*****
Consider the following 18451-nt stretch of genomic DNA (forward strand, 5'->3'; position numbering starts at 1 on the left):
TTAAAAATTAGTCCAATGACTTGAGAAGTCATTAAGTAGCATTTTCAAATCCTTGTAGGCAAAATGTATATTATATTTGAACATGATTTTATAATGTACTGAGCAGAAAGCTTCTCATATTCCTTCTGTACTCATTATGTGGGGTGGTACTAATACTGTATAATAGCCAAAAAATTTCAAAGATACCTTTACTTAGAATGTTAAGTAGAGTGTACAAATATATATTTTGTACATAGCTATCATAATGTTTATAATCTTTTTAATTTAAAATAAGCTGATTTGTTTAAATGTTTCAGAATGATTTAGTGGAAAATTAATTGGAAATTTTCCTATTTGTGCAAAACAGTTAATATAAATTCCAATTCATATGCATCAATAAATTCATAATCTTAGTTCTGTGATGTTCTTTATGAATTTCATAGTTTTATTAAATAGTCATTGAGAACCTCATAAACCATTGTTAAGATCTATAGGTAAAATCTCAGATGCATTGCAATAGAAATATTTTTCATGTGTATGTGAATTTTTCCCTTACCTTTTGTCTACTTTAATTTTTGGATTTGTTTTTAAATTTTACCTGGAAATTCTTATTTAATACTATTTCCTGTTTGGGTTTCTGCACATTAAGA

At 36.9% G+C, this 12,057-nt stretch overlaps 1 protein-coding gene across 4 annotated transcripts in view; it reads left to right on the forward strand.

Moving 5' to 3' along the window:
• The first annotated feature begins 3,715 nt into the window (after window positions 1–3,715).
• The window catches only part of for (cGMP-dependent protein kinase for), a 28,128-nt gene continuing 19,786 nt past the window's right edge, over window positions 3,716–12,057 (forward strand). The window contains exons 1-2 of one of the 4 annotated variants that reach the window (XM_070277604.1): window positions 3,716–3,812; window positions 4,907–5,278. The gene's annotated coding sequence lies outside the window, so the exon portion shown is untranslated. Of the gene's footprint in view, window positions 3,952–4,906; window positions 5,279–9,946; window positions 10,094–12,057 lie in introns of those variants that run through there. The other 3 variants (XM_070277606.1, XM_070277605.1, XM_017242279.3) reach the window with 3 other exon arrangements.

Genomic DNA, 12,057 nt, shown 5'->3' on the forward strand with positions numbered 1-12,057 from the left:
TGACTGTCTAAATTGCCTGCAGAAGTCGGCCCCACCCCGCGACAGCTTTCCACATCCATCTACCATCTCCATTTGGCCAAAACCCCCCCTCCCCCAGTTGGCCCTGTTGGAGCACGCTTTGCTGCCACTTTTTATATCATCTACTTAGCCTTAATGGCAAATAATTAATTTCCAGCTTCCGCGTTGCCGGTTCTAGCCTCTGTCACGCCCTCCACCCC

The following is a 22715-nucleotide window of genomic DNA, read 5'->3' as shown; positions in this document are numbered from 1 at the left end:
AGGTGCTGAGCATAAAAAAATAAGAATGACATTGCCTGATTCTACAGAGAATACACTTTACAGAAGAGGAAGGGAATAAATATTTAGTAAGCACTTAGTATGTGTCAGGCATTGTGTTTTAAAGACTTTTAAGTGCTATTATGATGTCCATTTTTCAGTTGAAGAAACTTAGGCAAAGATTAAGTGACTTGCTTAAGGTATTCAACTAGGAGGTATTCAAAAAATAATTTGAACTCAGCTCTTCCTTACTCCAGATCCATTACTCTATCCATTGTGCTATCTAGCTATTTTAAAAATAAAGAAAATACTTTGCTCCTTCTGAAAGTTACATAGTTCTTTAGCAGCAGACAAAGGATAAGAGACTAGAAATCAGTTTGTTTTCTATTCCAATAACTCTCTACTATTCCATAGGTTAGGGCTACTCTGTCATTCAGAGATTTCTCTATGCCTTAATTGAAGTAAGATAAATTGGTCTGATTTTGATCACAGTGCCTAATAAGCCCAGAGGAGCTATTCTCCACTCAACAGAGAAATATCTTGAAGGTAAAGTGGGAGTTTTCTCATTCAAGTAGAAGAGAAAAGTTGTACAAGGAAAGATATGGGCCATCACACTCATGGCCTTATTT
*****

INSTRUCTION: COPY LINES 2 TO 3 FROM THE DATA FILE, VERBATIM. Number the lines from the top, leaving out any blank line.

TTAAAAATTAGTCCAATGACTTGAGAAGTCATTAAGTAGCATTTTCAAATCCTTGTAGGCAAAATGTATATTATATTTGAACATGATTTTATAATGTACTGAGCAGAAAGCTTCTCATATTCCTTCTGTACTCATTATGTGGGGTGGTACTAATACTGTATAATAGCCAAAAAATTTCAAAGATACCTTTACTTAGAATGTTAAGTAGAGTGTACAAATATATATTTTGTACATAGCTATCATAATGTTTATAATCTTTTTAATTTAAAATAAGCTGATTTGTTTAAATGTTTCAGAATGATTTAGTGGAAAATTAATTGGAAATTTTCCTATTTGTGCAAAACAGTTAATATAAATTCCAATTCATATGCATCAATAAATTCATAATCTTAGTTCTGTGATGTTCTTTATGAATTTCATAGTTTTATTAAATAGTCATTGAGAACCTCATAAACCATTGTTAAGATCTATAGGTAAAATCTCAGATGCATTGCAATAGAAATATTTTTCATGTGTATGTGAATTTTTCCCTTACCTTTTGTCTACTTTAATTTTTGGATTTGTTTTTAAATTTTACCTGGAAATTCTTATTTAATACTATTTCCTGTTTGGGTTTCTGCACATTAAGA

At 36.9% G+C, this 12,057-nt stretch overlaps 1 protein-coding gene across 4 annotated transcripts in view; it reads left to right on the forward strand.